It doesn’t happen often enough to be a problem but I’m just curious to know how others deal with this.


I usually just assume that it is part of the job. My approach is often that I accept all changes that do not introduce errors. This makes it easy since I only have to highlight or reject a small number of changes and say to the client "most of the editor's changes are preferential, but I have no objection to them, except the highlighted ones". If an editor had spotted a grave error that I made, I don't apologise for it unless the client queries it specifically -- after all, that is what the editor is there for.

When I get such translations back, I usually make my changes using Track Changes as well, so that the client can see which changes I rejected by seeing my edits (since MS Word does not seem to have the facility to display rejected changes). I often write comments to my changes as well. I then deliver the commented/tracked file along with a cleaned, fully accepted file.


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Tomás Cano Binder, BA, CT  Identity Verified
Spain
Local time: 02:11
Member (2005)
English to Spanish
+ ...
Normally, no extra charge Jun 18, 2012

Yes, I know exactly what you mean. Luckily my customers do not follow that process in all cases, only occasionally. Normally, I do not charge for this extra work.

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XXXphxxx  Identity Verified
United Kingdom
Local time: 01:11
Portuguese to English
+ ...
TOPIC STARTER
P.S. Jun 18, 2012

I suppose my assumption is that the proof-reader should be someone with as much or more experience than the translator so I do wonder about the logic of this three-stage process. That aside, would you agree it is reasonable to request at least 24 hours notice to perform any such reviews? I got one of these this morning and was told that I had to return it by the end of the day as that was their deadline to the client. Not really my problem I felt as they should have given me notice. What if I hadn't been in the office? I squeezed it in, but with 2 other deadlines today I can't say I was overjoyed.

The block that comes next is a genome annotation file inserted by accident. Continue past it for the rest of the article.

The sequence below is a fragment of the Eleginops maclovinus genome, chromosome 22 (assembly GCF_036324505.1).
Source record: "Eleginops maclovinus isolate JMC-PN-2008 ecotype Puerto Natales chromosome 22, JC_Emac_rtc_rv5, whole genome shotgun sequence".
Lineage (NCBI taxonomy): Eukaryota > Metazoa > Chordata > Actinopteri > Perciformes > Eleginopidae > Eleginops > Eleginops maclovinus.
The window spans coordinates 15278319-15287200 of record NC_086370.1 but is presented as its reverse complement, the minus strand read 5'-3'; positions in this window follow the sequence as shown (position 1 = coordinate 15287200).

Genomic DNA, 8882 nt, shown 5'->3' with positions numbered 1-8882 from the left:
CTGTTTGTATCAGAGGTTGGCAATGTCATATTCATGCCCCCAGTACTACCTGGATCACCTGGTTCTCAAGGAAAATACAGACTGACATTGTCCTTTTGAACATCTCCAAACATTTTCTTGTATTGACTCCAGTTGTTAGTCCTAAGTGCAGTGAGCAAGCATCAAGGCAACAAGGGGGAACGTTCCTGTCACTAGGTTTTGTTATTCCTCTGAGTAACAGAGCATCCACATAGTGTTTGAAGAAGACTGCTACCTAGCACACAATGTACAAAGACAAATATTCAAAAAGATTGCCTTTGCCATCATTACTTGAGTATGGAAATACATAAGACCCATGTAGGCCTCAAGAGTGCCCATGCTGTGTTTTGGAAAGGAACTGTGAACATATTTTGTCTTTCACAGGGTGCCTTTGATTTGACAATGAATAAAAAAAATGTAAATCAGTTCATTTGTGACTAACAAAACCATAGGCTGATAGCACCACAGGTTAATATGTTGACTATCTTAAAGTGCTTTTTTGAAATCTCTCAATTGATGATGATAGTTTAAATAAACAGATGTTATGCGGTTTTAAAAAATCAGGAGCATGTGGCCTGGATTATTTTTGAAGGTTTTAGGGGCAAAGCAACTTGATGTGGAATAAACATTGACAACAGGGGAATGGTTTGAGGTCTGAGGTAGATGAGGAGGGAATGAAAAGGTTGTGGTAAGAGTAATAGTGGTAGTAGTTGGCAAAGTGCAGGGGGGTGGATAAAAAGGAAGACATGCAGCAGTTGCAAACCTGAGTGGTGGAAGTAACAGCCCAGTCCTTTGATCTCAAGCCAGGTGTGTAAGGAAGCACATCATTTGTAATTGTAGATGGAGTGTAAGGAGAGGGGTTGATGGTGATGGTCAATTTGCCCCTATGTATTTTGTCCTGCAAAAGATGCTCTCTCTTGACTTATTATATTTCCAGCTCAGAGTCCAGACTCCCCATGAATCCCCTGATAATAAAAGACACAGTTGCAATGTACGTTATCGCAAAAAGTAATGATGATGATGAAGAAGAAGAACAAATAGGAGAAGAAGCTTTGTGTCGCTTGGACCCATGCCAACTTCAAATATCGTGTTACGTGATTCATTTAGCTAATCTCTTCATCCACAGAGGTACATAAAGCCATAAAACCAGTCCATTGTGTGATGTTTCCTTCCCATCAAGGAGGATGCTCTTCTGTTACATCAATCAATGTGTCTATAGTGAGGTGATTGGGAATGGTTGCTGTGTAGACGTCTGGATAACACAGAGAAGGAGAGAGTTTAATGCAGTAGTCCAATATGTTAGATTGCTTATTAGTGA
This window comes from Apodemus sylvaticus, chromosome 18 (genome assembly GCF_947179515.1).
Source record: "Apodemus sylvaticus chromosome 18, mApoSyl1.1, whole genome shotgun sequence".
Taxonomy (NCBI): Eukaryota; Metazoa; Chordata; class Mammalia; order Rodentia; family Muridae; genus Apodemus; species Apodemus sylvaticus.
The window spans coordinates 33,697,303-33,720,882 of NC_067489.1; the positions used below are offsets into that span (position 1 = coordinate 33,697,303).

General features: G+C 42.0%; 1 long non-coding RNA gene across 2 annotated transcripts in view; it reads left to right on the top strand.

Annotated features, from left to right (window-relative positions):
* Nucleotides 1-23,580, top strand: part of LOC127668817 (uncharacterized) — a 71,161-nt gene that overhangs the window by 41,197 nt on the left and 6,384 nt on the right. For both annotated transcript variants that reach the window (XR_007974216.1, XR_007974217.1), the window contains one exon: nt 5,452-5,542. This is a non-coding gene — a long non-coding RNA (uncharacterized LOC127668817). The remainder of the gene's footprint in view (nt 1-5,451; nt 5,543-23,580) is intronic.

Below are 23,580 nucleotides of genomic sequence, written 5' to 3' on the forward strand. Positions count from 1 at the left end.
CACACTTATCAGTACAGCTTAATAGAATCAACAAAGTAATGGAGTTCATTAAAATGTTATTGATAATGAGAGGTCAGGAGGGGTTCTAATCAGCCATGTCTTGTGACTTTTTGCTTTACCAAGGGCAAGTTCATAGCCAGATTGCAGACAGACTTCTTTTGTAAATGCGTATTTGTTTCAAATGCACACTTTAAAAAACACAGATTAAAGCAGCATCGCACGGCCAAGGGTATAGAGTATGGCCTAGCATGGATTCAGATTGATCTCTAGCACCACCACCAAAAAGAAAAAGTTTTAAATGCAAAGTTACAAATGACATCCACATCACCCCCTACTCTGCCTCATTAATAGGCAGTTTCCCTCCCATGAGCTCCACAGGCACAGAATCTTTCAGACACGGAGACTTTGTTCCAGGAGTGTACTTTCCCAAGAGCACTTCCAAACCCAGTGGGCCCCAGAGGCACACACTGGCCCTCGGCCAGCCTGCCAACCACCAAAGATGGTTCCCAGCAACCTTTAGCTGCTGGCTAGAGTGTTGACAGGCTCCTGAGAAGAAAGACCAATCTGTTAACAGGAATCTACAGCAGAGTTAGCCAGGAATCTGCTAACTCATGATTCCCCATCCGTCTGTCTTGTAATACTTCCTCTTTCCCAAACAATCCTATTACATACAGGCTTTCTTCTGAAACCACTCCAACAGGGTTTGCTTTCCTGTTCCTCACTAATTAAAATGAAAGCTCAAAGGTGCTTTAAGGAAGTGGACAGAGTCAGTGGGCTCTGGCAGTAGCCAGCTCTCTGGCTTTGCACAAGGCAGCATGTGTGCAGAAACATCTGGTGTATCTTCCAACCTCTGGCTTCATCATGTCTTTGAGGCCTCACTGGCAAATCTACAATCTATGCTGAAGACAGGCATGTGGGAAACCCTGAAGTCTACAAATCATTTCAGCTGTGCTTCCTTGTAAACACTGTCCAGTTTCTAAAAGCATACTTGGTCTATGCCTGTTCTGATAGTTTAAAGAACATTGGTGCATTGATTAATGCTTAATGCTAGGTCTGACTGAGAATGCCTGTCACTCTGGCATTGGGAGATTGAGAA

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Robert Forstag  Identity Verified
United States
Local time: 20:11
Member (2003)
Spanish to English
+ ...
Make sure you know if an agency works this way and, if so, set limits on your own availability Jun 18, 2012

jyuan_us wrote:

[3) say to the PM that if they accept my translation, my job is over, and they should trust the proofreader of their own choice.



This is what seems to make sense. Unless the questions/issues/concerns can be dealt with quickly (and by "quickly," I mean less than 20 minutes) I do not think unpaid reviews of the kind Lisa describes reasonable.

The problem with a lot of such "proofing" is that it is done by persons who don't know (or who barely know) the source language. Thus, one gets comments along the lines of "there seems a word missing here" when a certain phrase has been deliberately left untranslated or radically condensed.

In general, I would say that, if you agree to work with an agency that requires such reviews, it is important to make clear when you will be available to review in the days following delivery of the translation. Otherwise, you could end up having other work or personal plans disrupted by e-mails requiring immediate attention.

I make this recommendation on the basis of an unfortunate personal experience in which, rather than disrupt a vacation day to deal with an urgent and unexpected request for review, I simply forfeited the fee of the project (a day's work; something like $350). A painful lesson learned.


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Vikki Pendleton  Identity Verified
United Kingdom
Local time: 01:11
Member
German to English
+ ...
how the process works Jun 18, 2012

I'm not really sure how it works out in freelancing. I used to work as an in-house checker at a translation agency. The translators there were mostly people with a science background and knowledge of a language; it was the checkers' job to make sure they hadn't misinterpreted the source text, missed any words etc.

In fact, as the jobs were dictated and then typed up by audio typists, it was also our job to correct some very unusual mishearings; I recall one occasion when the typist heard 'winged parrot' instead of 'wind power'